14. LIMA Murphy Models

    Yes I remember SMRC well. Bought my first kits from that wonderful Aladdin's cave of modelling treasure. It was like the Tardis, bigger on the inside than it looked outside. The owner was a gentleman.
  15. Kingsbridge - workbench

    Hi Richie. Thanks, Yes to both. I have not tried it yet with actual paint since the deep clean, just hand tested the air pressure. My 186 has been flawless up to know and I love it. It has always released slightly less air than other brushes but that was always enough. I normal have the tank at 20-25 psi and the pressure nut fully open. Thanks for the suggestions. Will try paint later. Noel First step of weathering done. Some wet powders to accentuate doors, hinges, run off water, etc. Water mix with decalfix allows rewetting if need to correct anything. Next step will be a dusting of frame dirt and roof dirt with air brush. Keen systems suspended corridor connectors added.
  16. Kingsbridge - workbench

    Thanks Eoin. I gave the 186 a deep clean last night including an ultrasonic bath, replaced seals, nozzle, needle (all 0.3mm), etc, but the air pressure is still significantly less than the other brush (134). Will check there are compressor cable leaks even though that makes no sense as the 134 is working perfectly. I am suspicions of the little air flow valve which is an additional feature of the 186 air brush that the 134 doesn't have. Have dismantled and inspected it and replaced the O ring, all looked spotless and the ultrasonic bath should have released any unseen paint debris. Even with the lower pressure will give it another try with paint later, just in case the 134 has different tolerances.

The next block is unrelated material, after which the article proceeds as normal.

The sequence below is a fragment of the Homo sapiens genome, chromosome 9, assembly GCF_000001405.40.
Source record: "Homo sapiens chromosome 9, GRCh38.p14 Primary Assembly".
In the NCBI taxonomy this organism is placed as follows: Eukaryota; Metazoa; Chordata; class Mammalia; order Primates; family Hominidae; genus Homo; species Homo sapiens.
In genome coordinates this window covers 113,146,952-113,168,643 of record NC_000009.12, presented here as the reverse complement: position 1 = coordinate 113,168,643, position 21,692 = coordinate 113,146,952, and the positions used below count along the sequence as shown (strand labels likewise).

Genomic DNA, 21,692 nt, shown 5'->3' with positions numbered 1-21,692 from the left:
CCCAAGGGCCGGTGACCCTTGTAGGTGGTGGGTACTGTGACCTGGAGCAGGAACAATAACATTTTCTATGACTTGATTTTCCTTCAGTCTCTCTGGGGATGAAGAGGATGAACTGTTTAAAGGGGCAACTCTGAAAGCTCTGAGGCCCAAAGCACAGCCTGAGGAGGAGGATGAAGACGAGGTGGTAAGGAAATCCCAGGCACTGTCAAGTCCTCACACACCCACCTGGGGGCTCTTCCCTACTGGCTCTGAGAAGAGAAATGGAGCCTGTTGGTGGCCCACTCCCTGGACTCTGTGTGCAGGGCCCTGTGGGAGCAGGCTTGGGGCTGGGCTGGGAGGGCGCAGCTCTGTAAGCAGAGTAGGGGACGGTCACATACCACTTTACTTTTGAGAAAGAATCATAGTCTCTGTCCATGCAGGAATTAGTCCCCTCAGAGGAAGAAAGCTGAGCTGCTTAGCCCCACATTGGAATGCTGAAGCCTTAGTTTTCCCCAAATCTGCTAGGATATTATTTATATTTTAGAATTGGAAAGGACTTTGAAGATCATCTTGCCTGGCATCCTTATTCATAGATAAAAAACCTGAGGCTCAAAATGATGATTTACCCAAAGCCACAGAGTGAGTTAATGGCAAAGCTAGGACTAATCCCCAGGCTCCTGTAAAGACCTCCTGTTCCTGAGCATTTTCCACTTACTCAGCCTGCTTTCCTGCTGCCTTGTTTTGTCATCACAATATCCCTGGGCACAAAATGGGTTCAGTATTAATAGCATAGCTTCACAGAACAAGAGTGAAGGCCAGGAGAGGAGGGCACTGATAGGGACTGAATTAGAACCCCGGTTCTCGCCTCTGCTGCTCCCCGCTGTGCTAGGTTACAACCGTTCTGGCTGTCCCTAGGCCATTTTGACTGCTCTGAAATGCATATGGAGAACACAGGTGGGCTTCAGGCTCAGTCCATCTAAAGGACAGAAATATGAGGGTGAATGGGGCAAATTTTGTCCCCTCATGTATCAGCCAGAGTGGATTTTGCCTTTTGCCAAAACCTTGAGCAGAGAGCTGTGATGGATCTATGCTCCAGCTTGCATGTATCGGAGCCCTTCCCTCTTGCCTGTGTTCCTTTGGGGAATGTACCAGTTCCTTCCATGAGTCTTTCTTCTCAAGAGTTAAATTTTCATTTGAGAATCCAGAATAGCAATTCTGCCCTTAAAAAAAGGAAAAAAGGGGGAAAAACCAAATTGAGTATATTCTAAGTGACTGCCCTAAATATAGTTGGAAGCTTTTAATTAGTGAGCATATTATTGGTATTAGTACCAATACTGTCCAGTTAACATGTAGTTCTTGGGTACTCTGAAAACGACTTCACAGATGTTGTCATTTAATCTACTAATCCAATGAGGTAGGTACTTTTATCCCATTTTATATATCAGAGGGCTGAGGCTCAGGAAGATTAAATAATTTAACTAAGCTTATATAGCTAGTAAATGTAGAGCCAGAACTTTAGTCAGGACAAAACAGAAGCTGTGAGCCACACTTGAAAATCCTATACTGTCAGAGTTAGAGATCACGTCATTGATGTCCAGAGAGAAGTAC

17. Kingsbridge - workbench

    Air brush mystery continues. Restricted air flow on my Veda 186 compared to the 134 which I had to use tonight. I’ve replaced the needle, nozzle and nozzle cover but do difference in air flow. I am now guessing there may be a constriction occurring in the trigger mechanism (i.e. inside where the hose connects to the air brush). Some dried paint must have worked its way down there. Will try ultrasonic cleaner tomorrow.
  18. Kingsbridge - workbench